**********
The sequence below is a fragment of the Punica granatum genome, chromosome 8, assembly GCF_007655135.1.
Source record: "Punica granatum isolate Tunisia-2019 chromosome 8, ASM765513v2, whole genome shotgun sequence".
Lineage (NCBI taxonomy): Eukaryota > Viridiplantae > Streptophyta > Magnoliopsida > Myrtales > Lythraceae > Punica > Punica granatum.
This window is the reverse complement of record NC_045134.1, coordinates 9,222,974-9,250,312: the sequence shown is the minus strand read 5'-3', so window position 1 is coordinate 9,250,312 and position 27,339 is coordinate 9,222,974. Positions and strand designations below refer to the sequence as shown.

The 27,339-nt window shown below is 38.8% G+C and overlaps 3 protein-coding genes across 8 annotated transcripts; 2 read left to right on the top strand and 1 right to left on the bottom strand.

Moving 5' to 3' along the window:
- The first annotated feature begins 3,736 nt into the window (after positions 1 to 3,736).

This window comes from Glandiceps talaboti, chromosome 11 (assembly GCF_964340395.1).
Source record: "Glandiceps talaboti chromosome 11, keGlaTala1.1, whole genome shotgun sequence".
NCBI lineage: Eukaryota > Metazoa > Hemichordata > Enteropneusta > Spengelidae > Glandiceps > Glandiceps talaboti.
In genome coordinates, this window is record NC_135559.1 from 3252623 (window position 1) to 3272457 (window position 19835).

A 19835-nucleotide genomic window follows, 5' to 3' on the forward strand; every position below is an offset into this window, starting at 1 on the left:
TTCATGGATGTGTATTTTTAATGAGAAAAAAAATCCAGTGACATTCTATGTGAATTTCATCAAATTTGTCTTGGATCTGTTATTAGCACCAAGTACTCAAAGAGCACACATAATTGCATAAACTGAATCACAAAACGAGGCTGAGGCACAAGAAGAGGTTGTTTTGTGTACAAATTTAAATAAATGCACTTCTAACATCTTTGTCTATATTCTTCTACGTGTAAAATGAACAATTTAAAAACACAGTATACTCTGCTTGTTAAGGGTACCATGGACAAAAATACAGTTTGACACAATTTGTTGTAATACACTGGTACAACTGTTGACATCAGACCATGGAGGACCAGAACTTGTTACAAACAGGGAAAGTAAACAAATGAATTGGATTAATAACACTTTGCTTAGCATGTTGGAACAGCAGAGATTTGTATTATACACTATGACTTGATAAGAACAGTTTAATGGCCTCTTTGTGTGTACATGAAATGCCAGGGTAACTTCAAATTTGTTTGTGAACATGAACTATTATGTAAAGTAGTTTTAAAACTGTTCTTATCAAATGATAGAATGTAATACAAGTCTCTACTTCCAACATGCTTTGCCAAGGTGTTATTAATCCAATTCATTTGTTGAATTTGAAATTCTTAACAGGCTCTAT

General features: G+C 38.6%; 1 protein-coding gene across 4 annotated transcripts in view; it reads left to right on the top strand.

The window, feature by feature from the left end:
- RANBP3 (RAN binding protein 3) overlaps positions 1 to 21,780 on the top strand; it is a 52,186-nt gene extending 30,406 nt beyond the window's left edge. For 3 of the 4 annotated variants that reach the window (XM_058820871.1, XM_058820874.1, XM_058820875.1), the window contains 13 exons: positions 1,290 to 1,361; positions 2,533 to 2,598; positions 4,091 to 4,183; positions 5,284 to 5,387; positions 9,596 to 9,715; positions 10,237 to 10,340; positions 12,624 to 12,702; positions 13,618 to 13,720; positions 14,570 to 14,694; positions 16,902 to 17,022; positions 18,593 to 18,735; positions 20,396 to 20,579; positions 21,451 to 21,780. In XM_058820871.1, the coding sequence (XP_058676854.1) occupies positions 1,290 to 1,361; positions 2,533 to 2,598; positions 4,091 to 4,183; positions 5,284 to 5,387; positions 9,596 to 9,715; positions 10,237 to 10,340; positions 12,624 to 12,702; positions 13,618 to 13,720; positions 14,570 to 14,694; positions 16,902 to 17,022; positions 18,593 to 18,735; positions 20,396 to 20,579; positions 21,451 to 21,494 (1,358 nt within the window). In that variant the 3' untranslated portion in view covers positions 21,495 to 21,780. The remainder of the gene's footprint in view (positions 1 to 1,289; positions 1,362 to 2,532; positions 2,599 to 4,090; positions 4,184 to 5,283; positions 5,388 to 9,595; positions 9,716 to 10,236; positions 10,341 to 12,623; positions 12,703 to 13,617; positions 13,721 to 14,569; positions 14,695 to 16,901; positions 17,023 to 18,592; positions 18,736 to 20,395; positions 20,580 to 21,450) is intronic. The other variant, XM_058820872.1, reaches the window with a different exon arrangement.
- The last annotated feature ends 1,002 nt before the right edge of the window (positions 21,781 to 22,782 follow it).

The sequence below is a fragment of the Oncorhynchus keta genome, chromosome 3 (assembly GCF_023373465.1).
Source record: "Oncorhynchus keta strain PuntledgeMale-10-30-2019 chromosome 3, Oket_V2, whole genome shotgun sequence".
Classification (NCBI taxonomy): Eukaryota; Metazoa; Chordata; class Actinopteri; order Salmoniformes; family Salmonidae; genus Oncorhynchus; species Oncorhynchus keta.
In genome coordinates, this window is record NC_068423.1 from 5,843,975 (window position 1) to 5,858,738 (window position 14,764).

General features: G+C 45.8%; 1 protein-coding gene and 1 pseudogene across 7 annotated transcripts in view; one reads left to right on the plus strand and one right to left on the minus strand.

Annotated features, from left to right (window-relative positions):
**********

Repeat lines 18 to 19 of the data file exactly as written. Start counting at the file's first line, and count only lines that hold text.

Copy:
The sequence below is a fragment of the Oncorhynchus keta genome, chromosome 3 (assembly GCF_023373465.1).
Source record: "Oncorhynchus keta strain PuntledgeMale-10-30-2019 chromosome 3, Oket_V2, whole genome shotgun sequence".